Why Fasting is Not a Safe Way to Lose Weight?

Fasting is an age-old practice, often done for religious reasons, but fasting for weight loss is still capturing the public imagination. You can find dozens of do-it-yourself plans touting the unproven benefits of fasting, ranging from flushing "poisons" from the body to purging 30 pounds of fat in 30 days.

It's true that fasting -- that is, eating little to no food -- will result in weight loss, at least in the short term. But the risks far outweigh any benefits, and ultimately, fasting can cause more harm than good.

What Is Fasting?

Fasting is defined as an act of abstinence from, or reduction in food, drink or both, for a specified period. A fast can be an absolute or intermittent fast. An absolute fast is a complete abstinence from all food and liquid for a defined period, such as a single day or some days. Intermittent fasts are only partially restrictive as they limit consumption of particular foods or substances. Apart from being a spiritual activity, fasting offers several health benefits. In fact, it is an effective way of incorporating healthy changes into your lifestyle.

Dangers of Fasting for Weight Loss

When you dramatically reduce your calorie intake, you will lose weight. But it can also cause all kinds of health problems, including muscle loss. Further, when you start fasting, your body goes into conservation mode, burning calories more slowly.

Keep in mind that the initial weight loss on a fast is primarily fluid or "water weight," not fat. And when you go back to eating, any lost weight usually gets a return ticket back. Not only do most people regain weight lost on a fast, they tend to add a few extra pounds because a slower metabolism makes it easier to gain weight. Worse, the weight that is regained is likely to be all fat -- lost muscle has to be added back at the gym.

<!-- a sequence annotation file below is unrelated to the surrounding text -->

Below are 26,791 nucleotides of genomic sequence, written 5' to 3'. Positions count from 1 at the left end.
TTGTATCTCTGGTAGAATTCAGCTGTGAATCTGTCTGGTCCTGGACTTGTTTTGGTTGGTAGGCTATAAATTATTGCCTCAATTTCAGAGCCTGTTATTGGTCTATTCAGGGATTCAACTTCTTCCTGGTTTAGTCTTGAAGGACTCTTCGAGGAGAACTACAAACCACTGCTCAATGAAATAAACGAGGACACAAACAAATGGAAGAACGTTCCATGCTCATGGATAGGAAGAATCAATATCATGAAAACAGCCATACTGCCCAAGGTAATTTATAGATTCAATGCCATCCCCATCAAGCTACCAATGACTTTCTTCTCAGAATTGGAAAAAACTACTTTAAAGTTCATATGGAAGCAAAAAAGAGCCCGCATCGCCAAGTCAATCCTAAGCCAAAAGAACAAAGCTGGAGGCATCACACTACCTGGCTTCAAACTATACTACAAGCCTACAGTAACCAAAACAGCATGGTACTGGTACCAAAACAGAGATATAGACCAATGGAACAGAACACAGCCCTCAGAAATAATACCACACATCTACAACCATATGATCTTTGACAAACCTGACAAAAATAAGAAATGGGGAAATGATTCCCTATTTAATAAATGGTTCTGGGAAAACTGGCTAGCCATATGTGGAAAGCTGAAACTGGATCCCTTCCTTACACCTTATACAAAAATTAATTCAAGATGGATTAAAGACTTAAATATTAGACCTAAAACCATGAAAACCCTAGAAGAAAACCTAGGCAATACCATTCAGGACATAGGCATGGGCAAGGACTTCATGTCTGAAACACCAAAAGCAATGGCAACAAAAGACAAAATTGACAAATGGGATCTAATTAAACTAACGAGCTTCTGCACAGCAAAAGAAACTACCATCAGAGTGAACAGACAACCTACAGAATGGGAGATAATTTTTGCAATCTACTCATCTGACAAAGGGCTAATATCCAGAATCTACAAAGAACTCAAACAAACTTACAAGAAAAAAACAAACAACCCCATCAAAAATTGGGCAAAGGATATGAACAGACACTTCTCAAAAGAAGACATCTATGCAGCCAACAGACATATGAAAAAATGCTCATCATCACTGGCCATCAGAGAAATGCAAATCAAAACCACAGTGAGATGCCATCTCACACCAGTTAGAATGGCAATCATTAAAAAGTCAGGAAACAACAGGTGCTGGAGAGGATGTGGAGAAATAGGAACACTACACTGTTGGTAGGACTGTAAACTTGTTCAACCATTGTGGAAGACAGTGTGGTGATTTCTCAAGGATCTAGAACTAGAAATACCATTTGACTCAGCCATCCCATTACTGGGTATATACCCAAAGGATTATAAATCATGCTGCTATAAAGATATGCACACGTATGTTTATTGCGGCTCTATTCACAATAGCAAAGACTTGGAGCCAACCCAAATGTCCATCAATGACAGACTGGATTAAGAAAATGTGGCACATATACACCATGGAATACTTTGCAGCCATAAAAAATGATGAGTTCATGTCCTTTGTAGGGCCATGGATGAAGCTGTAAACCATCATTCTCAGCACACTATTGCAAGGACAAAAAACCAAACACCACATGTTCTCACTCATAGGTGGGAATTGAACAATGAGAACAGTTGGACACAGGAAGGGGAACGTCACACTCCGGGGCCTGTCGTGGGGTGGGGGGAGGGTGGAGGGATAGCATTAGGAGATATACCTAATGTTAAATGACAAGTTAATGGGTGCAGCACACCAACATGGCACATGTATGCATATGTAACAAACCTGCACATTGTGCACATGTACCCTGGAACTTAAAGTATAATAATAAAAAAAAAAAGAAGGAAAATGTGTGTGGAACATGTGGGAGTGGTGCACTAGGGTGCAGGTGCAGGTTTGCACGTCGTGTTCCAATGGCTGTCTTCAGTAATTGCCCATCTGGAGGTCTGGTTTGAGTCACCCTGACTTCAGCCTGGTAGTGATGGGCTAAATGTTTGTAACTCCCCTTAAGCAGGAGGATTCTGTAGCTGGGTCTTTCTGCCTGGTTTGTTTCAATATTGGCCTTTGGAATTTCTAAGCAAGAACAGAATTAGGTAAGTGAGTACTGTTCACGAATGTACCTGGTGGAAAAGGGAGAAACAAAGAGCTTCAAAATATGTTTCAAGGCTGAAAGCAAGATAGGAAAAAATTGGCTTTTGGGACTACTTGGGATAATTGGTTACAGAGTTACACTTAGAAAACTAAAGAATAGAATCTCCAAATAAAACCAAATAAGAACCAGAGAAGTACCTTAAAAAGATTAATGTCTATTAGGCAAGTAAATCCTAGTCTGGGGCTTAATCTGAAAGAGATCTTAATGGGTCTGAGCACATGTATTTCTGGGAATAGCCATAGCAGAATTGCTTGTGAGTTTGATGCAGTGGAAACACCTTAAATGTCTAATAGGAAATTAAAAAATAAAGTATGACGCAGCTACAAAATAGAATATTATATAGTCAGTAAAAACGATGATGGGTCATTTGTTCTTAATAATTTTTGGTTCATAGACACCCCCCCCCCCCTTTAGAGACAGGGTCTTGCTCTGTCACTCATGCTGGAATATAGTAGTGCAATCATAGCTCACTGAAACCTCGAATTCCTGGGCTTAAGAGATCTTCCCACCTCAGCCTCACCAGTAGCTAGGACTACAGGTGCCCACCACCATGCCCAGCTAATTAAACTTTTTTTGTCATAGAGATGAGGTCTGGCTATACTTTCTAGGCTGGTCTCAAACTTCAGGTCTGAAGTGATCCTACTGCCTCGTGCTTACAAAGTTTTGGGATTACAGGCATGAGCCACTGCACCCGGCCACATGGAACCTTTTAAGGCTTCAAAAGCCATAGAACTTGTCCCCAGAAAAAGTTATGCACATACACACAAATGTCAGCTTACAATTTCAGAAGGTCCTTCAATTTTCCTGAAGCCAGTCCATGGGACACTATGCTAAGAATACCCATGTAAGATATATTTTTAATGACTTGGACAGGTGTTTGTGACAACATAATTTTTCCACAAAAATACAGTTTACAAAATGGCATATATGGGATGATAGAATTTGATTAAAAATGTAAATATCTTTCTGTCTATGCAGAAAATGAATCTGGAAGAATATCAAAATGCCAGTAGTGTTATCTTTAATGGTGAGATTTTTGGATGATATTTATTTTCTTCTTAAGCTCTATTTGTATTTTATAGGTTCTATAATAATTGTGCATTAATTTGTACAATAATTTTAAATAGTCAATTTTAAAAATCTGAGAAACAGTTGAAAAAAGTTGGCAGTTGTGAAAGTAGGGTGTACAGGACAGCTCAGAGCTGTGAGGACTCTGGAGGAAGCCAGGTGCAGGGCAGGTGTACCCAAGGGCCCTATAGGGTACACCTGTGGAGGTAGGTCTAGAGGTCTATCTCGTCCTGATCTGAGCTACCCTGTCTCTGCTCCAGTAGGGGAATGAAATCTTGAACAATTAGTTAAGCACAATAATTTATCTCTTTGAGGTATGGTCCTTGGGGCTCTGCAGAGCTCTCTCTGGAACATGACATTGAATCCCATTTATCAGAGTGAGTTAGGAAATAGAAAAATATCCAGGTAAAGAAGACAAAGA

Side effects of fasting include dizziness, headaches, low blood sugar, muscle aches, weakness, and fatigue. Prolonged fasting can lead to anemia, a weakened immune system, liver and kidney problems, and irregular heartbeat. Fasting can also result in vitamin and mineral deficiencies, muscle breakdown, and diarrhea. When you drink laxative concoctions during a fast, there is an increased risk of fluid imbalance and dehydration.

The risks get more complicated and severe the longer you stay on a fast, or if you repeatedly go on fasts.

Who should not try a fasting diet?

Fasting diets are not for everyone. People with major medical problems, or taking a range of medications including insulin, should not go on them, unless under medical supervision; they are not suitable for children, in pregnancy or for people with eating disorders; and they may exacerbate some mental health conditions.

Fasting diets can also have side-effects. The more days you spend “fasting”, the more likely you are to have them. Side-effects can include constipation, headaches, bad breath, gallbladder disease, gout and liver inflammation.

So, before starting a weight loss diet, see your doctor for a check-up. When you need more support to improve your eating habits or the diet you were following stops working, you need to try another approach. That is a good time to also get advice from an Accredited Practising Dietitian.

What is the best diet for weight loss?

The best diet or supplement to help you achieve a healthy weight is by drinking Green Coffee. It should also help you feel better and be healthier.

By making improvements to your usual eating habits, that you can live with permanently, you will drop some weight. It might not be your dream weight, but it is likely to be realistic. It might not sound sexy, but it’s true.


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